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Oh no, I'm being watched online! And so are you!

January 18, 2010 09:50 IST

You could be emailing a family member to tell them you have piles (God forbid!) and up pops an ad for an ayurvedic remedy, writes Sumanto Chattopadhyay.

EmailI just received and then forwarded an email of what we Indians call the 'non-vegetarian' variety. The subject of the mail read 'Incredible Hulk Saves The World'.

It had a visual of the Incredible Hulk action figure being rather 'supportive' of this nice young lady with precious little on. As soon as I opened the mail a link popped up at the top of my inbox.

It took me to a news item on a news site that had a story about how Canada's second-oldest magazine, The Beaver, is changing its name.

The Beaver was started as a magazine for the fur trade, hence its name. But the word has become a double-entendre that also serves as slang for female genitalia! So people are embarrassed to buy or be seen reading it, making sales go limp.

Was this coincidence? A random link about beavers that appeared in my mailbox while I was looking at a 'beaver'? Nah! Welcome to targeted online advertising.

The text in the mail that you receive or send is used as keywords to instantly display a link to an ad or site that you might be interested in. For example, I received an email from my financial advisor recommending I make some investments.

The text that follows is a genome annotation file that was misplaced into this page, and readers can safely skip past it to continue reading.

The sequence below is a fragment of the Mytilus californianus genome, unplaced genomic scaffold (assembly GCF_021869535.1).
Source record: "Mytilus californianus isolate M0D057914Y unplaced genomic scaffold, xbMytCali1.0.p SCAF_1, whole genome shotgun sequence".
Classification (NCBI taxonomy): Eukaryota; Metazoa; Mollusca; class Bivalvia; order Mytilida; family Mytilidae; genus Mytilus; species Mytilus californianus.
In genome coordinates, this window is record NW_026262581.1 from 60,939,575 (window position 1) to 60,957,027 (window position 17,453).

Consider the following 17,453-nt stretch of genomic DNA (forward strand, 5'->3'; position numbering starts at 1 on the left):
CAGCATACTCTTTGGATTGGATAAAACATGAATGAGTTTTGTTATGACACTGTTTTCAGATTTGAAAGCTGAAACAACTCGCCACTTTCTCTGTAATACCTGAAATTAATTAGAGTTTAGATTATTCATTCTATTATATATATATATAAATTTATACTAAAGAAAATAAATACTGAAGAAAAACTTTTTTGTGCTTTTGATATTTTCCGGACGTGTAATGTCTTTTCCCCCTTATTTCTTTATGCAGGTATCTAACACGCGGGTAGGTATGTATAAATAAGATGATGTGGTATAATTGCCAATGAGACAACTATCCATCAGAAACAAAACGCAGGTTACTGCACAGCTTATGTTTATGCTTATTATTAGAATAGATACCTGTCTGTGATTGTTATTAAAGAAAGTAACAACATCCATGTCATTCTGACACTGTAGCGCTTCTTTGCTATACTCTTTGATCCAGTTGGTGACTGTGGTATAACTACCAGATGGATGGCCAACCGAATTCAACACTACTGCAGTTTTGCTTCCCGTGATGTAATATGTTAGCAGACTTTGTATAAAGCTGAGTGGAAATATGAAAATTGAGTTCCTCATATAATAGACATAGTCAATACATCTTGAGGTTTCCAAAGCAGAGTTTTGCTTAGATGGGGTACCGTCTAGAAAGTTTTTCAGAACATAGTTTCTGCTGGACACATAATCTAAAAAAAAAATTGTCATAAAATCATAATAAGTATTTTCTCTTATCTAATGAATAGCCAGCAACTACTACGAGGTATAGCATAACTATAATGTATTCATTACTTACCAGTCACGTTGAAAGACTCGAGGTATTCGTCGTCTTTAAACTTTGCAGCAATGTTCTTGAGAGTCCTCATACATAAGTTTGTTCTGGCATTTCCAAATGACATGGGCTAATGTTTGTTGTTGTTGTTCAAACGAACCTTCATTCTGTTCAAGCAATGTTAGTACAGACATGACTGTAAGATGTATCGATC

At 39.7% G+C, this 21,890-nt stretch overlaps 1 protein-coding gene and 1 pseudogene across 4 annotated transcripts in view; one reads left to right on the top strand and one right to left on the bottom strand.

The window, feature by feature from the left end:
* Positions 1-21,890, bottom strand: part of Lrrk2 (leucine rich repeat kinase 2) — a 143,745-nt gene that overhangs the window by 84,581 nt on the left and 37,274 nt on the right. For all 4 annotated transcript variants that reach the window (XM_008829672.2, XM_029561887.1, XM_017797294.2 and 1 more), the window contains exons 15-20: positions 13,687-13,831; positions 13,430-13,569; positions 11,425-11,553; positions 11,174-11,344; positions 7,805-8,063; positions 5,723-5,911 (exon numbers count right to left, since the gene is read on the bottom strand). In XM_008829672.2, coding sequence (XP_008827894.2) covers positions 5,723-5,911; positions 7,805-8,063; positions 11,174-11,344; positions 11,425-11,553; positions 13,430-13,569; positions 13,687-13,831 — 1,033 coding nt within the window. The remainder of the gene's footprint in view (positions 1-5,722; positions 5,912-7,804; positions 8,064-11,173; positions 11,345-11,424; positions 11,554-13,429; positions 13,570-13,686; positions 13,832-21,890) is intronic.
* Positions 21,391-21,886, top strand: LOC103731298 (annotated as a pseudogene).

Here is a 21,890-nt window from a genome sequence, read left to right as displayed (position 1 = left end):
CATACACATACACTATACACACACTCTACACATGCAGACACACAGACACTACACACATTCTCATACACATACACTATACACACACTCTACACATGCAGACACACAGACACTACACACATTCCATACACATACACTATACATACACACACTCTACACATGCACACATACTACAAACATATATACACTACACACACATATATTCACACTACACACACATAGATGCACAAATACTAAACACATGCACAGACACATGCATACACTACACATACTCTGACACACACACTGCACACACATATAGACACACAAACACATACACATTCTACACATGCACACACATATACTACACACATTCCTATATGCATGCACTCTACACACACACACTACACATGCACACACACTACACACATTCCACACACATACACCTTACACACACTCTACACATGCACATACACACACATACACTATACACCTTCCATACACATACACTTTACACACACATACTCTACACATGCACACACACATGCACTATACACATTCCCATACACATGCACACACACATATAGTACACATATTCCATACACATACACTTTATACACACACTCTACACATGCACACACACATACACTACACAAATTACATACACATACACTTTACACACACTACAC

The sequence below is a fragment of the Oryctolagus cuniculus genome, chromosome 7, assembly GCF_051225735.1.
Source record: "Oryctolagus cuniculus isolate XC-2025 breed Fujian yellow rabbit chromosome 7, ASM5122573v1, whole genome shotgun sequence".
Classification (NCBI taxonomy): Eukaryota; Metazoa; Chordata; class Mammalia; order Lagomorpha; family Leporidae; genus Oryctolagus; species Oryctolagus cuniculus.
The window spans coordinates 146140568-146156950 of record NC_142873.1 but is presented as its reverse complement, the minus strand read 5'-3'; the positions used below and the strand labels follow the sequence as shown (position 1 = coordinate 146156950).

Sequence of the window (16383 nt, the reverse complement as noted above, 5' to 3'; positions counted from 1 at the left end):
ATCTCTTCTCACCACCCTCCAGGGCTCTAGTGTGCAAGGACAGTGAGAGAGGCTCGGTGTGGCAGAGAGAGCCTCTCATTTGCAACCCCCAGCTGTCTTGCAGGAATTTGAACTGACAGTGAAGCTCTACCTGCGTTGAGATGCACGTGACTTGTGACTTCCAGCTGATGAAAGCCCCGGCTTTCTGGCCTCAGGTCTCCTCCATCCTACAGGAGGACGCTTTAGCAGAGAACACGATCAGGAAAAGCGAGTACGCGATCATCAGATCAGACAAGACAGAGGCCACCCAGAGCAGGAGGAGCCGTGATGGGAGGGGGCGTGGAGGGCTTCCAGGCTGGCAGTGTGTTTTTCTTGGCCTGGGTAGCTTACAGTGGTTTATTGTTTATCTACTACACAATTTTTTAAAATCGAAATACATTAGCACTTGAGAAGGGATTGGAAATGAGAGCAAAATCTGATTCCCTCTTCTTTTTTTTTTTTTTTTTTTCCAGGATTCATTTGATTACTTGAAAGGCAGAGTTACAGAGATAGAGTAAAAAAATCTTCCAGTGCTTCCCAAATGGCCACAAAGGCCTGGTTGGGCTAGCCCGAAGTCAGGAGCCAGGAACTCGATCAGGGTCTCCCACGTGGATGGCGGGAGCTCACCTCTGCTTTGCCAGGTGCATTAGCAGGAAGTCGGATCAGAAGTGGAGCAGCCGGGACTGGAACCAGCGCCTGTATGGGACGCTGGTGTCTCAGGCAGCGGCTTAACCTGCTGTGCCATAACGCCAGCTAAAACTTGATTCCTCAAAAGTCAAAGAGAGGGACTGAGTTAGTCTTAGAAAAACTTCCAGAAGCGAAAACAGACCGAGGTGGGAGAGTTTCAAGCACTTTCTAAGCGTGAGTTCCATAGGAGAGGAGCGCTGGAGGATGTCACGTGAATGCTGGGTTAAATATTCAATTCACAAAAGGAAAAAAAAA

As soon as I clicked on the mail, I was targeted with an ad from a well-known Indian online demat trading company.

The good part of targeting is that you get information and advertising that is relevant to you. The scary part is that a lot of strangers potentially have access to your private interests.

You could be emailing a family member to tell them you have piles (God forbid!) and up pops an ad for an ayurvedic remedy. Or you could write a mail containing anti-government views and you might find yourself in jail!

(This is not fanciful exaggeration, it's happening in a country near you.) Targeted advertising happens not only through email. Dozens of companies use cookies to track websites you have visited, purchases made, etc, to provide you with ads that link to your needs.

So picture this: You have been entering a lot of porn sites lately. You happen to be online doing something perfectly innocent right now (especially as your family is around) and your wife looks over your shoulder to find these rather interesting ads for, I don't know, say, inflatable dolls on your screen! Hmmm.

Thank goodness, there is software available that prevents you from being targeted online. I'm going to end this column right away so I can quickly go download me some!

The author is executive creative director, South Asia of Ogilvy & Mather

Sumanto Chattopadhyay
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